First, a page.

+x+x+x+xThe only values I have that can be used are expression.meanRT, expression.propcorrect, expression.meanRTcorr_incongruent, and expression.propcorrect_incongruent. Does anyone have any idea how to sum up this data in order to receive one score? Any papers that might have used similar method would be very much appreciated. Thanks You'll typically look for a significant difference between the reaction time for congruent trials (expressions.meanRTcorr_congruent) and incongruent trials (expressions.meanRTcorr_incongruent); the expectation is that participants perform faster in congruent trials than in incongruent trials. That is, your independent variable is congruency (color word printed in matching color vs color word printed in nonmatching color) and your dependent variable is the response time. You can do the same with correct proportions as your dependent variable, where the expectation is that participants peform better (i.e. fewer errors) in congruent trials than in incongruent trials (more errors). Thank you for your reply. The problem is, with the data that I have I can only use reaction time for all trials (congruent, incongruent, and control) and reaction time for incongruent trials. Is there any way to look for a significant there? > The problem is, with the data that I have I can only use reaction time for all trials (congruent, incongruent, and control) and reaction time for incongruent trials. Why? Even if something went wrong with your summary data, I assume you have the raw data file and you can thus calculate separate means for congruent, incongruent and control trials. I took over the project from another researcher and I am not sure if I would be able to access/find all of their data.



Dave


Group: Administrators
Posts: 9.5K,
Visits: 43K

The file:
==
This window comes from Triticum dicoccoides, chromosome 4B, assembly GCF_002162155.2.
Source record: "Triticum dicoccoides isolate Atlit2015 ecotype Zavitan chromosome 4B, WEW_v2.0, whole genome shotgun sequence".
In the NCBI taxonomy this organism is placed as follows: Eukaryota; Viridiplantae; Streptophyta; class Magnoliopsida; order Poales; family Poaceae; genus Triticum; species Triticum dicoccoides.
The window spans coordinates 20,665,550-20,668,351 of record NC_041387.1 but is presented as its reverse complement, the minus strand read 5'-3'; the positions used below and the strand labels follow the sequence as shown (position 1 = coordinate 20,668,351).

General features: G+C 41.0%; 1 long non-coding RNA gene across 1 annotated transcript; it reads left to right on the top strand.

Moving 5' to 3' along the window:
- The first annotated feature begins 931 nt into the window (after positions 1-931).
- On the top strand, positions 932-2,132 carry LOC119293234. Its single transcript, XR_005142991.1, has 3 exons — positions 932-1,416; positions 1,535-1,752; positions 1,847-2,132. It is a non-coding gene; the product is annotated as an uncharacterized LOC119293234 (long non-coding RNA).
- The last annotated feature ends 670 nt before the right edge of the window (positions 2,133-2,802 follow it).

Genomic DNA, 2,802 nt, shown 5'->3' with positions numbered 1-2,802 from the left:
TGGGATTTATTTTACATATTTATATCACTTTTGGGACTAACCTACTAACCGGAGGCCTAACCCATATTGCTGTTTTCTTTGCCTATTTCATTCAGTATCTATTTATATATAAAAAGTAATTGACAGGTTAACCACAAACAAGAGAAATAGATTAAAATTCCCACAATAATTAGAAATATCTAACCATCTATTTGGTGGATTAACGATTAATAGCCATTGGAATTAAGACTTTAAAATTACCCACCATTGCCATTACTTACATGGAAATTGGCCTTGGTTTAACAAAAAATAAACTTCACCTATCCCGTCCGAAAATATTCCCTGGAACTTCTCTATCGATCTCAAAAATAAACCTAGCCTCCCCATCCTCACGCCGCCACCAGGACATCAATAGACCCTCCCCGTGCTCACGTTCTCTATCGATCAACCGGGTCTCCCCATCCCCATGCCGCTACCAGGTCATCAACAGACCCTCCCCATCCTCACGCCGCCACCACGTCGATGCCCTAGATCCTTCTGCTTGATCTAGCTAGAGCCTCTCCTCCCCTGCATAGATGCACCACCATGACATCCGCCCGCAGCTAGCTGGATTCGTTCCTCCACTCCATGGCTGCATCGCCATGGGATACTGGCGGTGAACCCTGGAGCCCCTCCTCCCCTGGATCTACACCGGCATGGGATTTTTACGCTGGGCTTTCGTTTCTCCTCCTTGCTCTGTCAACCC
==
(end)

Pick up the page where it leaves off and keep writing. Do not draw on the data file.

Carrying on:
+x+x+x+x+xThe only values I have that can be used are expression.meanRT, expression.propcorrect, expression.meanRTcorr_incongruent, and expression.propcorrect_incongruent. Does anyone have any idea how to sum up this data in order to receive one score? Any papers that might have used similar method would be very much appreciated. Thanks You'll typically look for a significant difference between the reaction time for congruent trials (expressions.meanRTcorr_congruent) and incongruent trials (expressions.meanRTcorr_incongruent); the expectation is that participants perform faster in congruent trials than in incongruent trials. That is, your independent variable is congruency (color word printed in matching color vs color word printed in nonmatching color) and your dependent variable is the response time. You can do the same with correct proportions as your dependent variable, where the expectation is that participants peform better (i.e. fewer errors) in congruent trials than in incongruent trials (more errors). Thank you for your reply. The problem is, with the data that I have I can only use reaction time for all trials (congruent, incongruent, and control) and reaction time for incongruent trials. Is there any way to look for a significant there? > The problem is, with the data that I have I can only use reaction time for all trials (congruent, incongruent, and control) and reaction time for incongruent trials. Why? Even if something went wrong with your summary data, I assume you have the raw data file and you can thus calculate separate means for congruent, incongruent and control trials. I took over the project from another researcher and I am not sure if I would be able to access/find all of their data. I see. I don't think a meaningful analysis is possible with the limited data / variables you have, so trying to find / get access to the remaining data would be very much worthwhile. If that data was collected with Inquisit Web and may still be available in some account you don't have access to, we can possibly help locate it. I would, however, need information like account name, names and/or email addresses of the researcher(s) who owned and/or had access to the account  basically anything you might know  for that. If you have any such information, please feel free to send me a private forum message.